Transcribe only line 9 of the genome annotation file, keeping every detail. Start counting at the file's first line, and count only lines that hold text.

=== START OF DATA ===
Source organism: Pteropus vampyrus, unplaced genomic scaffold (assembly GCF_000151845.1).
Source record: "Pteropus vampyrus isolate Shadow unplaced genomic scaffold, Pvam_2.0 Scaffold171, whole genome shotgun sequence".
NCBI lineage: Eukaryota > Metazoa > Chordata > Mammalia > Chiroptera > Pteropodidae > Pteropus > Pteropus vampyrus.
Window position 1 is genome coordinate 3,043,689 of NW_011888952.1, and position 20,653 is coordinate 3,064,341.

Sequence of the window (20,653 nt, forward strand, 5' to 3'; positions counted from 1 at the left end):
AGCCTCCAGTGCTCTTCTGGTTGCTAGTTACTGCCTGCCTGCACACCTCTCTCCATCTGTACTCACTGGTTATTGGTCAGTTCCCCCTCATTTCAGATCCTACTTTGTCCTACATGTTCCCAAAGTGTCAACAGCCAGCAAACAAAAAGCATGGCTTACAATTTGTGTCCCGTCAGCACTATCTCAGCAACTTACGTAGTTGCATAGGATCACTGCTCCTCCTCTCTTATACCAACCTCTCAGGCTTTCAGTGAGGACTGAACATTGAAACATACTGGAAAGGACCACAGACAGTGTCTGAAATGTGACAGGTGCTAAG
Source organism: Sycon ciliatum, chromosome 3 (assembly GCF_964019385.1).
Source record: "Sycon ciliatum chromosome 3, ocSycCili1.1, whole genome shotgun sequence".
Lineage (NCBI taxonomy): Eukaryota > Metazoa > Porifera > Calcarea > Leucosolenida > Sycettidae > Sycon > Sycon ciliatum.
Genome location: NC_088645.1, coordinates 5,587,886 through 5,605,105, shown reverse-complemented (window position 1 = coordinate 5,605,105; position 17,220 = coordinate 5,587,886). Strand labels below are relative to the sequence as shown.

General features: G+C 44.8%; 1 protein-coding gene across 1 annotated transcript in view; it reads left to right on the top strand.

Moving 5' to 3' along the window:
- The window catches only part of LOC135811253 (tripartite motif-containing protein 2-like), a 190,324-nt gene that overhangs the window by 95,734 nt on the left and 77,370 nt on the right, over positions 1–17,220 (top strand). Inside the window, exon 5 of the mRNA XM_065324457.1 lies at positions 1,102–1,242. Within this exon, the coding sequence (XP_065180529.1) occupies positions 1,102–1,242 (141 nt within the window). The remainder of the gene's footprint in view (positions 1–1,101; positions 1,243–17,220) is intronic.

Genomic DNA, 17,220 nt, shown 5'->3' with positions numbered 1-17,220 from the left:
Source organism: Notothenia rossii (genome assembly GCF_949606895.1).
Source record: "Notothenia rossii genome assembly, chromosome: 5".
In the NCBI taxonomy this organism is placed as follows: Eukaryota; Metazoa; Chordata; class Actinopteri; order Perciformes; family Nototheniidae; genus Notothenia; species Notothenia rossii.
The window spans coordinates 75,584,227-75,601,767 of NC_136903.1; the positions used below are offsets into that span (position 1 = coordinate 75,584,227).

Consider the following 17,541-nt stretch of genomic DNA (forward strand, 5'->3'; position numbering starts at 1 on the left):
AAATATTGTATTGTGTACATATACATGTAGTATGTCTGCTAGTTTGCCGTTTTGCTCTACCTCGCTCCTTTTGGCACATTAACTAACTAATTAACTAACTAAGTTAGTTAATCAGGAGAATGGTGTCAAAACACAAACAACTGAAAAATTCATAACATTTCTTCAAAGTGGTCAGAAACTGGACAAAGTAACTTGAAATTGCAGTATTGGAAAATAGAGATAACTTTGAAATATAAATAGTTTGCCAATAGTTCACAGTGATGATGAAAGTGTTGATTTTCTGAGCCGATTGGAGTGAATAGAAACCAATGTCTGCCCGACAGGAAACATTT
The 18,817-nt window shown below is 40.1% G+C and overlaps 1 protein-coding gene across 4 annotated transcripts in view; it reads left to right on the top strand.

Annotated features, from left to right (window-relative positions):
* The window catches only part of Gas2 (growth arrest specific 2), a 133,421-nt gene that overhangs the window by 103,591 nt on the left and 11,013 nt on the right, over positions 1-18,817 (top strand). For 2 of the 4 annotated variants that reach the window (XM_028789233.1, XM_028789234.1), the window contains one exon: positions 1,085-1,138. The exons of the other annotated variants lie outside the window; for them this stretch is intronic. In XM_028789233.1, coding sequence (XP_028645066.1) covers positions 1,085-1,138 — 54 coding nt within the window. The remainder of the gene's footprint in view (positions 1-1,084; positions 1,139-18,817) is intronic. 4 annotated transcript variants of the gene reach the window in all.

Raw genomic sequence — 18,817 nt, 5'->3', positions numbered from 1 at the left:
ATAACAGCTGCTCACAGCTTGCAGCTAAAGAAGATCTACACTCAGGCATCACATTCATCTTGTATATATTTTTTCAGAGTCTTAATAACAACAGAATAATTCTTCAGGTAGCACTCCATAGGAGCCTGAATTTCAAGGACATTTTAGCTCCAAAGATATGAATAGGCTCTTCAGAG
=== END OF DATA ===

Lineage (NCBI taxonomy): Eukaryota > Metazoa > Porifera > Calcarea > Leucosolenida > Sycettidae > Sycon > Sycon ciliatum.